Gardening Magazine

Plant of the Week: Geranium Renardii

By Davis Landscape Architecture @DavisLandArch


Geranium renardii Flower (05/05/2012, Kew Gardens, London)

Geranium renardii Flower (05/05/2012, Kew Gardens, London)

Position: Full sun to partial shade

Flowering period: Late spring to early summer

Soil: Moist, well drained

Eventual Height: 30m

Eventual Spread: 50cm

Hardiness: 6a – 9a

Family: Geraniaceae

Geranium renardii is a clump forming herbaceous perennial. Its green/ gray leaves are palmately lobed with indented margins and broadly circular in form,  simple, up to 6cm across and 8cm broad, with a velvet textured upper surface. Its white flowers are five petaled with purple veins and are up to 3cm in width. Its fruits are schizocarps, which splits into mericarps. 

Geranium renardii, commonly known as Renards Cranesbill and Renards Geranium, is native the Caucasus and was introduced into the UK in 1935.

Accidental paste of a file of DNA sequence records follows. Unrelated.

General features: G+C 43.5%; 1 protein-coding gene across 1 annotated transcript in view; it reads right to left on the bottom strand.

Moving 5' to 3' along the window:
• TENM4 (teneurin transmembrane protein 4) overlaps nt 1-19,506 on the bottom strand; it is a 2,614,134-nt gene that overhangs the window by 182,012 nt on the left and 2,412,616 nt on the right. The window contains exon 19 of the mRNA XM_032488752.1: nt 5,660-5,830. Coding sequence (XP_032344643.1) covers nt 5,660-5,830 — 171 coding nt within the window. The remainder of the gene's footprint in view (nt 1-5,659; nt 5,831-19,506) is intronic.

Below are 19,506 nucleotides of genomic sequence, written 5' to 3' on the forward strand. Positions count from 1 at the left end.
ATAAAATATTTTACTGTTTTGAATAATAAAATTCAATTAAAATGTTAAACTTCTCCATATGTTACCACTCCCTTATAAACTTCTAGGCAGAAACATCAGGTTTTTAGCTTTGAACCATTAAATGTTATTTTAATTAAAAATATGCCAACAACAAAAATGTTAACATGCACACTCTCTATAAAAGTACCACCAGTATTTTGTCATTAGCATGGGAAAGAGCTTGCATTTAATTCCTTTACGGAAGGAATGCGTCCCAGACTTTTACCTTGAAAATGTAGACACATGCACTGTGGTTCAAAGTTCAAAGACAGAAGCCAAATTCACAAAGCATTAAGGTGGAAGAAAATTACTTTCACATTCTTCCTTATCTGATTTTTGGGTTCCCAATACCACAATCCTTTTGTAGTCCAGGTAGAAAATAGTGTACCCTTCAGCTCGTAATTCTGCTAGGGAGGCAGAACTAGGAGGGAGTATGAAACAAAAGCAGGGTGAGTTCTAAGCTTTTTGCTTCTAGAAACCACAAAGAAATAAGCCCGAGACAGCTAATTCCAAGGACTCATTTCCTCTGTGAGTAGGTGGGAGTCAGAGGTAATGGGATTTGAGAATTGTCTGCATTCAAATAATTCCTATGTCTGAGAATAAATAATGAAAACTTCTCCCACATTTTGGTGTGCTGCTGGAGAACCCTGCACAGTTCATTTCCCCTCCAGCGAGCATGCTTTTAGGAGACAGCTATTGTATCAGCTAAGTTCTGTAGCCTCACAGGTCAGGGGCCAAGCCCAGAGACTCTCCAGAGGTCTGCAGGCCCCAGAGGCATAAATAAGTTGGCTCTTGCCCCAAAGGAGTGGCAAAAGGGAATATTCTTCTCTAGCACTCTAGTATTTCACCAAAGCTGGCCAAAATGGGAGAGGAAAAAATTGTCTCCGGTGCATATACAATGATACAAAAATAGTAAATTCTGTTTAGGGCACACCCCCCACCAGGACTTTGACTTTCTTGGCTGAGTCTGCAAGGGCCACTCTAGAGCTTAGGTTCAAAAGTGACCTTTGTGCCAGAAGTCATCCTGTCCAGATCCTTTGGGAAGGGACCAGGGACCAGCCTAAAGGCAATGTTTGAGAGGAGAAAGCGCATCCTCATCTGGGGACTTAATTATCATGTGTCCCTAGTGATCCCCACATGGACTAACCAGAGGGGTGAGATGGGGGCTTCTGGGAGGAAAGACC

The etymological root of the binomial name Geranium from the Greek geranos ’a crane’, the fruit of the plant resembling the head and beak of the bird, hence Cranesbill. Renardii was named after Charles Claude Renard (1809 – 1886) a naturalist based in Moscow.

Geranium renardii (05/05/2012, Kew Gardens, London)

Geranium renardii (05/05/2012, Kew Gardens, London)

The landscape architect may find Geranium renardii useful as a low growing ground cover, herbaceous perennial. It is also drought tolerant once established.

Ecologically, G. renardii is attractive to bees and pollinating  insects.

The Royal Horticultural Society has given G. renardii their prestigious Award of Garden Merit in 1993.

G. renardii prefers moist, well-drained soils. It tolerates most pH of soil. This plant flowers best on poor soils. It will not tolerate waterlogged soils.

Geranium renardii requires little maintenance. Large clumps may be divided in spring.

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